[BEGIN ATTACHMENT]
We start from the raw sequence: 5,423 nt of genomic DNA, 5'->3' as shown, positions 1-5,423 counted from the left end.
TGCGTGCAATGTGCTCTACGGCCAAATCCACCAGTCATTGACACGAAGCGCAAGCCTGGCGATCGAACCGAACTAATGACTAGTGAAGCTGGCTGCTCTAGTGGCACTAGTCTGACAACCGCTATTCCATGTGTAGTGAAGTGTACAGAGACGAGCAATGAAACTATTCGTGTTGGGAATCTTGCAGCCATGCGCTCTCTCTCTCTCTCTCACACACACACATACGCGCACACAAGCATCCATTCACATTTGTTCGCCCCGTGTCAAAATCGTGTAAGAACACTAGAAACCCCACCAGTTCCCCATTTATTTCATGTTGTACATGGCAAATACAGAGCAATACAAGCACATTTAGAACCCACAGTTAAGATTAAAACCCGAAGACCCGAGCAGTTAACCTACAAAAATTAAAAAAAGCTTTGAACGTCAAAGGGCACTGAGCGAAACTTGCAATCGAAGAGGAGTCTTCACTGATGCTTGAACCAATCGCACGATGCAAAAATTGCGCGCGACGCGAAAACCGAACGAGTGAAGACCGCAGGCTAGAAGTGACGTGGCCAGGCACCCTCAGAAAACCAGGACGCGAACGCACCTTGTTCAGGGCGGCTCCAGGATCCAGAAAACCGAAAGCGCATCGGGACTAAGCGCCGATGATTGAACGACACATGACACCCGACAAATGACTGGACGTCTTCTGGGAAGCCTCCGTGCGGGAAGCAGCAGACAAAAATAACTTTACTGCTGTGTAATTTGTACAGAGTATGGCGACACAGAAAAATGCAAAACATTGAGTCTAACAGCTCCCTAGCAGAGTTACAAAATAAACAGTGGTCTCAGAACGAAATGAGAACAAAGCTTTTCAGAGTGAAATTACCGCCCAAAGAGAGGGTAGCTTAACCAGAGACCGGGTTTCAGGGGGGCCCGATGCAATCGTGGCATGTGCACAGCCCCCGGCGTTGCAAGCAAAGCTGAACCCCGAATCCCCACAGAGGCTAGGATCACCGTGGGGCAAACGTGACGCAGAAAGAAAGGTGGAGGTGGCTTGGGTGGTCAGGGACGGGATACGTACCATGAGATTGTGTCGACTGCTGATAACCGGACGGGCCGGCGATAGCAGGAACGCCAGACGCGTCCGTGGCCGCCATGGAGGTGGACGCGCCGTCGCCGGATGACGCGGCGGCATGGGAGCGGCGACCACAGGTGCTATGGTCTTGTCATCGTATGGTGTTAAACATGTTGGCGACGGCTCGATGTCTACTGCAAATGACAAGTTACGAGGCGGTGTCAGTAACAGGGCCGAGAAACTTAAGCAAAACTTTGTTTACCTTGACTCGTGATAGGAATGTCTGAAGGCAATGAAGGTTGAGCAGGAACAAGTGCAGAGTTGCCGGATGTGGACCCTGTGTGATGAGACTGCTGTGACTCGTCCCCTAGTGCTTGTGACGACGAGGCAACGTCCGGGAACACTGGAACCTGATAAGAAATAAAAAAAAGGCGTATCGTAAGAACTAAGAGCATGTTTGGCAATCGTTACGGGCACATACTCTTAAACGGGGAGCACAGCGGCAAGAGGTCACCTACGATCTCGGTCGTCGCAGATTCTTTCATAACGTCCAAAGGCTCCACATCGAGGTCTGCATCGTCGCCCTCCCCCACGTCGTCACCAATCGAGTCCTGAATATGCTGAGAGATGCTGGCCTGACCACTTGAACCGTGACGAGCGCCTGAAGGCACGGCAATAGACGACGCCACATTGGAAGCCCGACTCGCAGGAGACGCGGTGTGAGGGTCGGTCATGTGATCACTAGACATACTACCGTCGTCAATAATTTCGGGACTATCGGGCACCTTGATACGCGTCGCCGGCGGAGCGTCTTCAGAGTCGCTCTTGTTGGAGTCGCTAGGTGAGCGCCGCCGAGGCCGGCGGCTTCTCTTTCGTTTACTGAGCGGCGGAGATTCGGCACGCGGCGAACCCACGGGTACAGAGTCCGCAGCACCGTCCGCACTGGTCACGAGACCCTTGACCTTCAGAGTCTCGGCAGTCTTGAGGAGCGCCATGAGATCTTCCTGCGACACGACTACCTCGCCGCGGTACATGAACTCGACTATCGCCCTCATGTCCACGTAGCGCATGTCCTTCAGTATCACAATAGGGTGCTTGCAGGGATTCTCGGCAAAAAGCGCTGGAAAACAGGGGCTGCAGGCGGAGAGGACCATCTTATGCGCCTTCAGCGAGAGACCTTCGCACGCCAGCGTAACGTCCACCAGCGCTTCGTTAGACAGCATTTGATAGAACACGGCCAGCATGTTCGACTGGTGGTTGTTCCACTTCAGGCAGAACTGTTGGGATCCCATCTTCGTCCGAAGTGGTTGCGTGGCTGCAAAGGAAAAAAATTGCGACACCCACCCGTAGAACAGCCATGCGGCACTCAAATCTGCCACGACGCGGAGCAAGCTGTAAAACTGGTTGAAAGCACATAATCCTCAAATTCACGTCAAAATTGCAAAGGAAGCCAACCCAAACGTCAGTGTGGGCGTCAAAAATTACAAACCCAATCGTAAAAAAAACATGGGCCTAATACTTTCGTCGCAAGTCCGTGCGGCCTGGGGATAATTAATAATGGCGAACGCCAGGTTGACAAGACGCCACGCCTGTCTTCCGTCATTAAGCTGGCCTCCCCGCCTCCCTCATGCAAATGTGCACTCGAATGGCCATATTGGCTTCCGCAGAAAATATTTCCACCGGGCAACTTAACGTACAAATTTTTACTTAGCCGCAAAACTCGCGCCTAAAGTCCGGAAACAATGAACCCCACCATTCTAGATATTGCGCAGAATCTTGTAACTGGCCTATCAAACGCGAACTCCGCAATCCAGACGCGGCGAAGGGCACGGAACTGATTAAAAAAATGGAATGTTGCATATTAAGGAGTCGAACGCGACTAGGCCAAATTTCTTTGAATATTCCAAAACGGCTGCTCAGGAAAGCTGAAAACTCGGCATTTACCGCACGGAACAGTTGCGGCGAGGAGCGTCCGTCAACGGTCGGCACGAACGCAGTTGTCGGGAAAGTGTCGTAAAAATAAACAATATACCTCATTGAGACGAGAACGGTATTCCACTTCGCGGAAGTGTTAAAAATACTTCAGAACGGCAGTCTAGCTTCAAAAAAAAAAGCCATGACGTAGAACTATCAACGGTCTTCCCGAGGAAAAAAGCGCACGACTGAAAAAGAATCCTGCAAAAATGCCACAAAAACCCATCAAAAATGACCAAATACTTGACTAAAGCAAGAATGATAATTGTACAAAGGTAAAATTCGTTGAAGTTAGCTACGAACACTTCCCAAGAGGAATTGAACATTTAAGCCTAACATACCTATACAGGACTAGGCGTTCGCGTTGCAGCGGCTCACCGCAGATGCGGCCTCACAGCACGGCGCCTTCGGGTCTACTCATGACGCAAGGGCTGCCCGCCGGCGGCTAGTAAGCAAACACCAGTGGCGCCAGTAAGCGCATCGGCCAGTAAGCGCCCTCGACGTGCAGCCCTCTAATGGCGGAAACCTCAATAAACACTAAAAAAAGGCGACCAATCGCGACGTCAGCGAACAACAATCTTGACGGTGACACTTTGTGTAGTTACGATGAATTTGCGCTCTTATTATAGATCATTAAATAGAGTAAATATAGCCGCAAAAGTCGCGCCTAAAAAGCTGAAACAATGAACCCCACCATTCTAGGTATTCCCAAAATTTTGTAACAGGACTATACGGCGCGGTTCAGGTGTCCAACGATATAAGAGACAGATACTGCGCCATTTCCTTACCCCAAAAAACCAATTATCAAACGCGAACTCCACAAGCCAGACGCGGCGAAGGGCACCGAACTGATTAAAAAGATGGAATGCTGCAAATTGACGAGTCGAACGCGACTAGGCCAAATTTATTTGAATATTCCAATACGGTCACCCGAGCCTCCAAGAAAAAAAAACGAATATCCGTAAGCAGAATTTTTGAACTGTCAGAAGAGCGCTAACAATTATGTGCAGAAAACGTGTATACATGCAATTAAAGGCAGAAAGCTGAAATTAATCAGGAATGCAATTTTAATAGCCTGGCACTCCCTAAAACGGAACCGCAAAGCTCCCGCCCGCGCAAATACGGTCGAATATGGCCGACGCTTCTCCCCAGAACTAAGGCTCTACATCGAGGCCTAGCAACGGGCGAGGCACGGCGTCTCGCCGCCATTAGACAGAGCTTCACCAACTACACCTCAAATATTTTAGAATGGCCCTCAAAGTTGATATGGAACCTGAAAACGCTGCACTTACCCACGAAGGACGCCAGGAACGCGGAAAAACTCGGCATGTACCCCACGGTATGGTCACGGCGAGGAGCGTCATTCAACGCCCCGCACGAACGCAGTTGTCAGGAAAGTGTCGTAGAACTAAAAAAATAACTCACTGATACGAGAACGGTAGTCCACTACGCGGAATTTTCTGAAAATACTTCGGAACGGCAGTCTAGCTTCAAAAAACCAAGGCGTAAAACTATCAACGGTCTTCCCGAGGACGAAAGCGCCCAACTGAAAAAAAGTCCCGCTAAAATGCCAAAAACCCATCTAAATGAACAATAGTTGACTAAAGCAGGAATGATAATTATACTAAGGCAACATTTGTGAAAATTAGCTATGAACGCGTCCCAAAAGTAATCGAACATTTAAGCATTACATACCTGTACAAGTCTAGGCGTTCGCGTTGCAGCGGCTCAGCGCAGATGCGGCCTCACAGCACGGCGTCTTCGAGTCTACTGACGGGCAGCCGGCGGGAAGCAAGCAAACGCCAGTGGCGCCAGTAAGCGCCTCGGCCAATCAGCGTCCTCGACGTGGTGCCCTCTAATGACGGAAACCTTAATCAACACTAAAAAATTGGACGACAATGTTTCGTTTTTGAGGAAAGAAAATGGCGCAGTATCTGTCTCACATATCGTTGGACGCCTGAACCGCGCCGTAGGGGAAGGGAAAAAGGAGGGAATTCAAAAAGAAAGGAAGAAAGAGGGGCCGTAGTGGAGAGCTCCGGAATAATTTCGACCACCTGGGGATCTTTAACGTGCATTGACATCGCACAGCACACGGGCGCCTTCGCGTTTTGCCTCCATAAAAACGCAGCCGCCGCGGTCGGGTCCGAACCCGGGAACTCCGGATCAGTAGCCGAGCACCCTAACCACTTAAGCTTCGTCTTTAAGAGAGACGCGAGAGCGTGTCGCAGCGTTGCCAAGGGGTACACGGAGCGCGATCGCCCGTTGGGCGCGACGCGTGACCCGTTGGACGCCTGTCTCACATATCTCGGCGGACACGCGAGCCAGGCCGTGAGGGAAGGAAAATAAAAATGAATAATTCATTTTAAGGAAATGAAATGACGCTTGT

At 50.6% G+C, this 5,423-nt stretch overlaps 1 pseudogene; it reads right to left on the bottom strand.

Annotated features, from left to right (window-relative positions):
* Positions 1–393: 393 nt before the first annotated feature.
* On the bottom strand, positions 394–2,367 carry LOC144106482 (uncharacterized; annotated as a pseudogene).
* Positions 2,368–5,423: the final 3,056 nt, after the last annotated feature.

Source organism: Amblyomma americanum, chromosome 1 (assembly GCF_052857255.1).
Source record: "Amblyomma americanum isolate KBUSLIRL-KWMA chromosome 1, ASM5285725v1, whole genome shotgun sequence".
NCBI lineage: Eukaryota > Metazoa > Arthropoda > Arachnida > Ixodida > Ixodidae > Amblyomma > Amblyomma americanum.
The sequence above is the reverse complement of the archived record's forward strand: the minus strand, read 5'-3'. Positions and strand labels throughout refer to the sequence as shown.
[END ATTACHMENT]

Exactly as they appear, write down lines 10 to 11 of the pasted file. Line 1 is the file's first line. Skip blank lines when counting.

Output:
NCBI lineage: Eukaryota > Metazoa > Arthropoda > Arachnida > Ixodida > Ixodidae > Amblyomma > Amblyomma americanum.
The sequence above is the reverse complement of the archived record's forward strand: the minus strand, read 5'-3'. Positions and strand labels throughout refer to the sequence as shown.